Constant technological advancement is seen as a positive for some and a negative for others. That progression in the workplace is affecting people’s health due to fear of losing their jobs, according to a new study.
“County-level Job Automation Risk and Health: Evidence From the United States” is the third of a series of studies that looks into the potential effects of automation-related job losses from the last four years. The study of more than 3,000 U.S. counties was published in the journal Social Science & Medicine. It found that automation is causing people to have poor job security and is affecting their mental and physical health as well.
“What we suspect is part of the cause of the agent is fear of or concern about job losses affecting your household, or your neighbor’s household, which would then affect you,” said Michael Hicks, director of the Center for Business and Economic Research at Ball State University in Muncie, Indiana, and one of the four researchers involved in the study. “We were also interested in the health care outcomes because those are often ignored.”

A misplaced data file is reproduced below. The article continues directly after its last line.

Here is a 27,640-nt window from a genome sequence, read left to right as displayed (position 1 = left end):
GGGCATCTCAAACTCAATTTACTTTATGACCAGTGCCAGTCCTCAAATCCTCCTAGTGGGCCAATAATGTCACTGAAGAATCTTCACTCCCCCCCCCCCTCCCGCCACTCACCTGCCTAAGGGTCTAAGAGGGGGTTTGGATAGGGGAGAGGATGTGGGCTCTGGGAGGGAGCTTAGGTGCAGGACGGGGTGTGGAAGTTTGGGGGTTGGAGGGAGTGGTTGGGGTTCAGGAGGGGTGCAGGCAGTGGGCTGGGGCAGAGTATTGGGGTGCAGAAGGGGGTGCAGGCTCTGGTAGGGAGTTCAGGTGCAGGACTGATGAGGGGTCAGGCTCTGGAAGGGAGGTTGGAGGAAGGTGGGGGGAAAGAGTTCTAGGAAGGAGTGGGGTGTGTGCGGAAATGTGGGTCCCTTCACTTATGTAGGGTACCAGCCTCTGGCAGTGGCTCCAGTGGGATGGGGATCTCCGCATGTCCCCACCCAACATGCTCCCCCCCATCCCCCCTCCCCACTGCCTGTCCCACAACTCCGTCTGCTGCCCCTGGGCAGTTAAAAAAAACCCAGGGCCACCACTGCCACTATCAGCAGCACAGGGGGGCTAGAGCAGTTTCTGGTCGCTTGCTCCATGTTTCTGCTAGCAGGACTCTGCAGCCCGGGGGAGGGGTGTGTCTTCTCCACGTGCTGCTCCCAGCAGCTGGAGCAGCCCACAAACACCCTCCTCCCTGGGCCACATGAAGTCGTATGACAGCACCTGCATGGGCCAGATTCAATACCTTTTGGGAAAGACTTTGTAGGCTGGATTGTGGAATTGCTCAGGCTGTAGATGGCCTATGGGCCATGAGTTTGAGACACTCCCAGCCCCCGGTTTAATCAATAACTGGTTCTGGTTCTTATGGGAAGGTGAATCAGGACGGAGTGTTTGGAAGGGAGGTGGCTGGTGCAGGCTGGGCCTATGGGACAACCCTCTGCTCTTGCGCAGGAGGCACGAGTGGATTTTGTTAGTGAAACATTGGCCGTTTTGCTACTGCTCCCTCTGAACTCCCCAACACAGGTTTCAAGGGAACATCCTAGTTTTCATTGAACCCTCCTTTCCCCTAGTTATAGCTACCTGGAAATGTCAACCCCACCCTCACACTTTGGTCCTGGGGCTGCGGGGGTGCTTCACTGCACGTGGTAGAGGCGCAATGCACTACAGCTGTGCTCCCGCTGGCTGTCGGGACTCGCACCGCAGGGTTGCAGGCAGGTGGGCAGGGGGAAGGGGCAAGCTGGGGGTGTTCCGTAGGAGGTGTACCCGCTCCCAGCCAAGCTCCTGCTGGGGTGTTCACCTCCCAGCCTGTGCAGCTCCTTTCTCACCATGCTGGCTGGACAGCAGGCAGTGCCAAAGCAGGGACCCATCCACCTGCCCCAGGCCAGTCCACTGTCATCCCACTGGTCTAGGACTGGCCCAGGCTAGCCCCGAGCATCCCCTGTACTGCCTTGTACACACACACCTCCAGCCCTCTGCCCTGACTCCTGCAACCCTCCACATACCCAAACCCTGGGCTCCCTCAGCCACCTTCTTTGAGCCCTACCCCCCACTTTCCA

A 10-percentage-point increase in automation risk at the county level worsens general, physical and mental health by 2.38 percentage points, 0.8 percentage points, and 0.6 percentage points, respectively, based on study results. The study reveals that physical distress such as being hospitalized and not being able to work, and mental distress such as depression are linked to people’s fear of losing their jobs to automation.
Hicks and the other contributors, Srikant Devaraj, research assistant professor at Ball State; Emily J. Wornell, research assistant professor at Ball State’s Indiana Communities Institute; and Pankaj C. Patel at Villanova University, made sure to take into account factors that may have made a difference in the end results. They had to control factors such as educational background, income inequality, age, population, ethnic groups and amount of income.
“When we controlled for all those factors we still found that the percent of automation risk was statistically significant across the board, which shocked us,” said Hicks. “I actually at the beginning of this said when we control for all these other factors we won’t find anything at all.”
The series of studies is still not done. Hicks said they are working on a fourth and fifth study that will focus on understanding “what the racial and ethnic effects of automation job risks are,” whether it affects men and women differently and if it’s affecting the fiscal conditions within counties.
“Counties that are at more risk of automation — are they doing things to keep the jobs there that may cause them tax dollars that weaken other institutions? So that’s one of the factors that we’re very concerned about,” said Hicks.
Aysha Ashley Househ is a Workforce editorial associate. Comment below or email firstname.lastname@example.org